Wednesday, September 1, 2010
"Essentially, I make the same movie over and over again." So says director Rob Reiner, whose new film "Flipped" tackles familiar territory: awkward love.
If you've seen the slightly mysterious billboards featuring two kids sitting in a massive tree, the family-friendly story, in theaters now and based on the book by Wendelin Van Draanen, explores the relationship between Juli and Bryce, who first meet in second grade. Juli (played by Madeline Carroll) is smitten, which annoys Bryce (Callan McAuliffe). But then ... a few years later ... things change.
"It's kind of a companion to 'Stand by Me,' in that it takes place in the late '50s, early '60s," says Reiner, referring to his popular 1986 movie, "and it really focuses on the feelings -- those very powerful, confusing feelings that you have when you're 12 going on 13 -- of falling in love."
I had the opportunity to chat with Reiner and actress Penelope Ann Miller, who stars as Juli's mom, on a conference call, and they were both big champions of movies about real people and the complicated relationships that are part of their lives.
In fact, as Miller says, "We're so inundated right now with movies about people who don't exist, like vampires and aliens and whatnot, and it's just so great to come back to a family film that is about human relations."
And human relations seem to be a Reiner specialty (Full disclosure: I'm a fan of the director, particularly due to his 1989 film "When Harry Met Sally," one of my all-time favorite movies.)
"All the romantic films I've made, from 'The Sure Thing' to 'When Harry Met Sally' to 'Flipped', it's basically the woman -- the girl or the woman -- who has a much better emotional development" Reiner says, stressing the theme that pops up most often in his films. "And the boy is basically running around like an idiot trying to figure out what's going on until he realizes that the girl that he wants is right in front of him. And then she kind of drags him kicking and screaming into maturity."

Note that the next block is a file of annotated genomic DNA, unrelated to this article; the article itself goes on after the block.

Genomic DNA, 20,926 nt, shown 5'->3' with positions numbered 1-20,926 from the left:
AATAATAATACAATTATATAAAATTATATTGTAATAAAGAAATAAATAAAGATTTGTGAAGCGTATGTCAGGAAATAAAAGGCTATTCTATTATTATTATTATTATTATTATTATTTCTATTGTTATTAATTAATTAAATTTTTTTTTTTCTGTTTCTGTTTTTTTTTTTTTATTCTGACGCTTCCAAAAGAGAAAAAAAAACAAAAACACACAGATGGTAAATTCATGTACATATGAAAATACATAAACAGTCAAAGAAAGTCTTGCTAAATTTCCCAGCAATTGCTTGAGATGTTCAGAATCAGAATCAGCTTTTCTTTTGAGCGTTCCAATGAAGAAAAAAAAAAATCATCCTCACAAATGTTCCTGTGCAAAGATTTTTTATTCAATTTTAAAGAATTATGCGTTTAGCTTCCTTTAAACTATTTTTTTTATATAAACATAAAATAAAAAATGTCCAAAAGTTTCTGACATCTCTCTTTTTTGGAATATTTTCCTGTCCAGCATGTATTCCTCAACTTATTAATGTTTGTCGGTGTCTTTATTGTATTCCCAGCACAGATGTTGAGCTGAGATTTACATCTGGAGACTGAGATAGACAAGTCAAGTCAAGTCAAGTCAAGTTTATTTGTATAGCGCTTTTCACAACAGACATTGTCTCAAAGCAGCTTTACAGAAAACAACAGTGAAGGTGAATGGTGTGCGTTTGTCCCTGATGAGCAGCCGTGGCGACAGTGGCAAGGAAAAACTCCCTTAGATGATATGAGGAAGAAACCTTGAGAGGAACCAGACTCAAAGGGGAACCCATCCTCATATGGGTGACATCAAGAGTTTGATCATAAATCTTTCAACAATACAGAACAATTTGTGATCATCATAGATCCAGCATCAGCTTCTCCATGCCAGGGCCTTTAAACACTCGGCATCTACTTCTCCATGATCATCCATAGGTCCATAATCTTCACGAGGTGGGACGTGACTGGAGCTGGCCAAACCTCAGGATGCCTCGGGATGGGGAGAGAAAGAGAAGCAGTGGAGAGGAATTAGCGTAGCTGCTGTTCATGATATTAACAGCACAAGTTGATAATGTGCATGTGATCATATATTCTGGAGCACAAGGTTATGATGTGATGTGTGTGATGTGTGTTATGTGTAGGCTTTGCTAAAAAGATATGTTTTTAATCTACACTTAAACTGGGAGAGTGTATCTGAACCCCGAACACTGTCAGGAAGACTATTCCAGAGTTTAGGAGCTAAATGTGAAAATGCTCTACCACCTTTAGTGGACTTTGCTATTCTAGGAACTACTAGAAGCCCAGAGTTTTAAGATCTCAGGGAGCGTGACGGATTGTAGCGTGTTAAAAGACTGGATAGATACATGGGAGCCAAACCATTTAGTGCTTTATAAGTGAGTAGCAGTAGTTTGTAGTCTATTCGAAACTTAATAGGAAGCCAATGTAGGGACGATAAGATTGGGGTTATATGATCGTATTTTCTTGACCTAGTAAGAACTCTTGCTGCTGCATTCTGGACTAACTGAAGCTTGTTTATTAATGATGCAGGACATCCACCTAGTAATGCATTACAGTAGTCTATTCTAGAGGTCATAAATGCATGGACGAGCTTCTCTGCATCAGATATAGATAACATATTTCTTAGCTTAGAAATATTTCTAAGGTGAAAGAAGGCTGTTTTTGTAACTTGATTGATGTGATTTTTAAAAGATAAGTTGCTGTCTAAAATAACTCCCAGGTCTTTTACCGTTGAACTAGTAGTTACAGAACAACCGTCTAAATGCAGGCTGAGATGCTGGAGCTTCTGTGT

While "Flipped" centers on the relationship of the boy and the girl, Miller points out that the movie also plays to adults.
"This movie is really not just about an adolescent love story," she says. "It's about life, and about us all. We're constantly growing, and we're constantly trying to find ourselves and be authentic."
Reiner has a particular knack for finding that authenticity in his female characters -- who, more often than not, get major screen time and the opportunity to articulate their point of view. Sometimes very loudly.
So how does he "get" women so well?
"To be honest with you," he says, "the reason it seems like I get women is because, in 'When Harry Met Sally' and also in 'Flipped,' there's a very strong woman's voice."
Reiner recalls working with writer Nora Ephron on "When Harry Met Sally," and he gives credit to the "strong blueprint" in Van Draanen's book "Flipped."
"You should meet his wife," Miller adds, "because she's an amazing woman. She's strong, she's beautiful, and they adore each other. And you can see how much love and respect there is."
"I've often said I'd be lost," Reiner agrees. "I'd be sitting in front of a TV with a remote control in my hand -- and not even turning on the TV. Just sitting there with the remote."